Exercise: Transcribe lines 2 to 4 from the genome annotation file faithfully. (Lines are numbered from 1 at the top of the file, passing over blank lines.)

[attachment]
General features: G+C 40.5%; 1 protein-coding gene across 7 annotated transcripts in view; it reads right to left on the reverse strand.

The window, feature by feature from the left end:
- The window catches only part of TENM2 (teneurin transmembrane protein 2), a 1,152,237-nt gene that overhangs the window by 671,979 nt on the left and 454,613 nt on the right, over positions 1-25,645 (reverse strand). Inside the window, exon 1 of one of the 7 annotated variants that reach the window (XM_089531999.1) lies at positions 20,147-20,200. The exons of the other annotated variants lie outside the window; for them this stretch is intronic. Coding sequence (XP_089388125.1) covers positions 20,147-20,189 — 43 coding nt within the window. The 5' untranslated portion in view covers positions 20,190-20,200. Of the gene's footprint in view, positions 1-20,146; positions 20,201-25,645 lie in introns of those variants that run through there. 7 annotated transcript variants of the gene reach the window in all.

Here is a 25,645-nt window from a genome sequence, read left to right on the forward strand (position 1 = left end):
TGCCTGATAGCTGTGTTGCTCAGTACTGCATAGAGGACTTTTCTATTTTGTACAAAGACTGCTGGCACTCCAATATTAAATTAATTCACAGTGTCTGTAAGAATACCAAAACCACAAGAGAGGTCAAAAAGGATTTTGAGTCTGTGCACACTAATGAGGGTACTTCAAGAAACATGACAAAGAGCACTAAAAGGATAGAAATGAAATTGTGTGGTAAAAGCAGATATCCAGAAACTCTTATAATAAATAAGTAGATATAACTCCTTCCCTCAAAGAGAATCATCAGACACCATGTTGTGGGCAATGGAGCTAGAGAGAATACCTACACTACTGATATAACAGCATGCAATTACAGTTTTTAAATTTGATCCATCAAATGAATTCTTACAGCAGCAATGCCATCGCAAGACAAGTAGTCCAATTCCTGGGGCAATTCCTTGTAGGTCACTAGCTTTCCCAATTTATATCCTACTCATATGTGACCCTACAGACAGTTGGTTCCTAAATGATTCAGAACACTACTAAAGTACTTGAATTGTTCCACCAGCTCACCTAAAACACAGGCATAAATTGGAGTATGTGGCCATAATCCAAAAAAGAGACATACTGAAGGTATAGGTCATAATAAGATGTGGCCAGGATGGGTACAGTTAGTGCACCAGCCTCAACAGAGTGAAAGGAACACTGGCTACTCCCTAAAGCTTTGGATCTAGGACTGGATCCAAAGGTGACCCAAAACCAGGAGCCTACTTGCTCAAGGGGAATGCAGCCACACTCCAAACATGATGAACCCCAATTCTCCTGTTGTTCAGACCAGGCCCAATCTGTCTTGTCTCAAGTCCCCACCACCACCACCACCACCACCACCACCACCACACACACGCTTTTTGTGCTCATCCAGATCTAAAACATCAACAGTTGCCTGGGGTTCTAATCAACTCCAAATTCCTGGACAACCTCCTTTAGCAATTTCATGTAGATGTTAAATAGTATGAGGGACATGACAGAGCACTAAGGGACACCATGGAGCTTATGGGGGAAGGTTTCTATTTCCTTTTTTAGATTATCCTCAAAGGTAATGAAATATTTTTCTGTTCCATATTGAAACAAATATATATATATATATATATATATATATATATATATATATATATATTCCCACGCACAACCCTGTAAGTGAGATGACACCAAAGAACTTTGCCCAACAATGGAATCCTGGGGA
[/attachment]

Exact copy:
The window, feature by feature from the left end:
- The window catches only part of TENM2 (teneurin transmembrane protein 2), a 1,152,237-nt gene that overhangs the window by 671,979 nt on the left and 454,613 nt on the right, over positions 1-25,645 (reverse strand). Inside the window, exon 1 of one of the 7 annotated variants that reach the window (XM_089531999.1) lies at positions 20,147-20,200. The exons of the other annotated variants lie outside the window; for them this stretch is intronic. Coding sequence (XP_089388125.1) covers positions 20,147-20,189 — 43 coding nt within the window. The 5' untranslated portion in view covers positions 20,190-20,200. Of the gene's footprint in view, positions 1-20,146; positions 20,201-25,645 lie in introns of those variants that run through there. 7 annotated transcript variants of the gene reach the window in all.

Here is a 25,645-nt window from a genome sequence, read left to right on the forward strand (position 1 = left end):